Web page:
In anticipation of his upcoming conference presentation, What it Means to the Data Scientist as Financial Services Faces Disruptive Times, at Predictive Analytics World for Financial in Las Vegas, June 3-7, 2018, we asked Richard Boire, Senior Vice President at Environics Analytics, a few questions about his work in predictive analytics.
Q: In your work with predictive analytics, what behavior or outcome do your models predict?
A: It really depends on the business problems we are trying to solve. They can range from building response models, attrition models which are typically marketing-related.
However, an increasing part of my work is risk models and fraud models. At the same time, I have also built operational models that identified key activities or tasks that led to a negative outcome.
Q: How does predictive analytics deliver value at your organization – what is one specific way in which it actively drives decisions or operations?
A: If we think about the above answers, building models and tools that ultimately optimize marketing behaviour as well as risk behaviour, we are in effect allowing the organization to base their decisions on the profitability of the customer.
Q: Can you describe a quantitative result, such as the predictive lift of your model or the ROI of an analytics initiative?
A: In almost all cases, predictive analytics are delivering overall lift results of at least 50%. The ability to achieve such significant improvements in predictive analytics has been the impetus behind the tremendous growth in data science departments within most organizations. I remember building a model for a major bank in the late nineties where they had no data science expertise. As a result of the model’s success, this bank now has a center of excellence, a chief analytics officer, and teams of data scientists. They now recognize that it’s not just about data but more importantly having the best tools and people to turn data into insights and insights into actions.
Q: What surprising discovery or insight have you unearthed in your data?
A: During my many years as a practitioner, one constant insight is that it is the data and how the data scientist “works’ the data and less about the mathematical technique in building
more powerful predictive models. Over the years, we continued to look at different techniques and software and we always found that minimal lift if any lift at all could be achieved over the status quo which essentially relied on creating the right analytical file and the use of simple multivariate techniques such as regression.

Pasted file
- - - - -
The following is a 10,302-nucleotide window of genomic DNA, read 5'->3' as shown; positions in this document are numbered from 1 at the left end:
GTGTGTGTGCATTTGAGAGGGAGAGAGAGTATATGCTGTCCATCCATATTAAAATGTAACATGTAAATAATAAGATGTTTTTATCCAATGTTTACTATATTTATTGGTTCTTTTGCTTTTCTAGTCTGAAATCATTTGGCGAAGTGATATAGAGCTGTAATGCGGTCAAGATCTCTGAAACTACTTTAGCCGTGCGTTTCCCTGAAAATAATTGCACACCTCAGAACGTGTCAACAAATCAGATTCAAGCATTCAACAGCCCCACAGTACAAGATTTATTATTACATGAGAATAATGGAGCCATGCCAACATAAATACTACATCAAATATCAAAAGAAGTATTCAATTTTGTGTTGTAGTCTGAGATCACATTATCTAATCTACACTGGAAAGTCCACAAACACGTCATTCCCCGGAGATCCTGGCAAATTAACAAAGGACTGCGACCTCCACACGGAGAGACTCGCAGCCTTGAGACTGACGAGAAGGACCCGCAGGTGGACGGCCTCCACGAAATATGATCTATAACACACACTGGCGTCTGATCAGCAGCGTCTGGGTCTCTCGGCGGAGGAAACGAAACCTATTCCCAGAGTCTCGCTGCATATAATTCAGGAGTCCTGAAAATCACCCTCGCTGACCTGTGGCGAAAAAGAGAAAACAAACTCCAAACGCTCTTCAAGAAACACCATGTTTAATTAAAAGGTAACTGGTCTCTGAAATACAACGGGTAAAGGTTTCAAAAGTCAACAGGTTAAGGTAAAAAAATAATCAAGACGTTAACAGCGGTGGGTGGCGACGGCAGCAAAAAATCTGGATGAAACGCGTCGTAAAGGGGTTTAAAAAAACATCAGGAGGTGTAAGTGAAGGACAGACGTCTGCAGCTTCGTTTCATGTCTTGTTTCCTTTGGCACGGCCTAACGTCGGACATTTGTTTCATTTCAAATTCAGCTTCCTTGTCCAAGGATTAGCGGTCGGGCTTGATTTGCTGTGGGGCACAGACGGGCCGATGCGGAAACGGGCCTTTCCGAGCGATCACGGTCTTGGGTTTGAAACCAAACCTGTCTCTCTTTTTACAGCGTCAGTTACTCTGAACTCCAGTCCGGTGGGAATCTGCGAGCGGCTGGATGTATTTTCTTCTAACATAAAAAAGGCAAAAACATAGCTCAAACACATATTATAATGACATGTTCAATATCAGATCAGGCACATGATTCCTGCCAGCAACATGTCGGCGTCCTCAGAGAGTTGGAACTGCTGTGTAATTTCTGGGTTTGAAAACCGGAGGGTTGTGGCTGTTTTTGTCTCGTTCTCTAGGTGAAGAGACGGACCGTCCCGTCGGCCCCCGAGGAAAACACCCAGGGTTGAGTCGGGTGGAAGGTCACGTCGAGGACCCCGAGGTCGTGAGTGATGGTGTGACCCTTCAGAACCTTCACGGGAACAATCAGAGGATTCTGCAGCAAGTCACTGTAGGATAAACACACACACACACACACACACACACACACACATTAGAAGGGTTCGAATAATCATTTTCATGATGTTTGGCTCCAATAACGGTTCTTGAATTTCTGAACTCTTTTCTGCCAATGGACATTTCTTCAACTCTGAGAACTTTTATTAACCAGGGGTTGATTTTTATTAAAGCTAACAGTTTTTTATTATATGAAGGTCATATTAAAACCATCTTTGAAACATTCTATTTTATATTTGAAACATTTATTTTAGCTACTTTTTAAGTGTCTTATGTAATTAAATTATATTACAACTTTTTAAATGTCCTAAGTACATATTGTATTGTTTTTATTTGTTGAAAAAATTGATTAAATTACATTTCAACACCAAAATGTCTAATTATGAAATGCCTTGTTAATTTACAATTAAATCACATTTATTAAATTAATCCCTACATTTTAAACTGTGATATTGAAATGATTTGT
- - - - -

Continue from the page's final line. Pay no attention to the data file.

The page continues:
Q: Sneak preview: Please tell us a take-away that you will provide during your talk at Predictive Analytics World.
A: One takeaway will be the key things to consider when adopting artificial intelligence within the data scientist’s toolkit.
Q. What are some of the big changes in predictive analytics that you are experiencing as a data scientist?
A: Big Data and artificial intelligence are arguably the biggest disruptors of our economy in the new millennium. As data scientists, though, it is incumbent on us to be thought leaders in what this means to businesses and other organizations as we move towards a data-driven society. There needs to be a much more collaborative approach within the data science community where skills can range from individuals steeped in the arcane technical details of artificial intelligence to those data scientists who are the story tellers of how to action the data. Much work and effort needs to be done in this area and financial resources should be devoted towards fostering this increased collaboration.
Don’t miss Richard’s conference presentation, What it Means to the Data Scientist as Financial Services Faces Disruptive Times, on Tuesday, June 5, 2018 from 4:20 to 4:40 pm at Predictive Analytics World for Financial in Las Vegas. Click here to register to attend. Use Code PATIMES for 15% off current prices (excludes workshops).
By: Eric Siegel, Founder, Predictive Analytics World
Eric Siegel is the founder of Predictive Analytics World (www.pawcon.com) — the leading cross-vendor conference series consisting of 10 annual events in New York, Chicago, San Francisco, Washington DC, London, and Berlin — and the author of the award-winning book, Predictive Analytics: The Power to Predict Who Will Click, Buy, Lie, or Die – Revised and Updated Edition, (Wiley, 2016).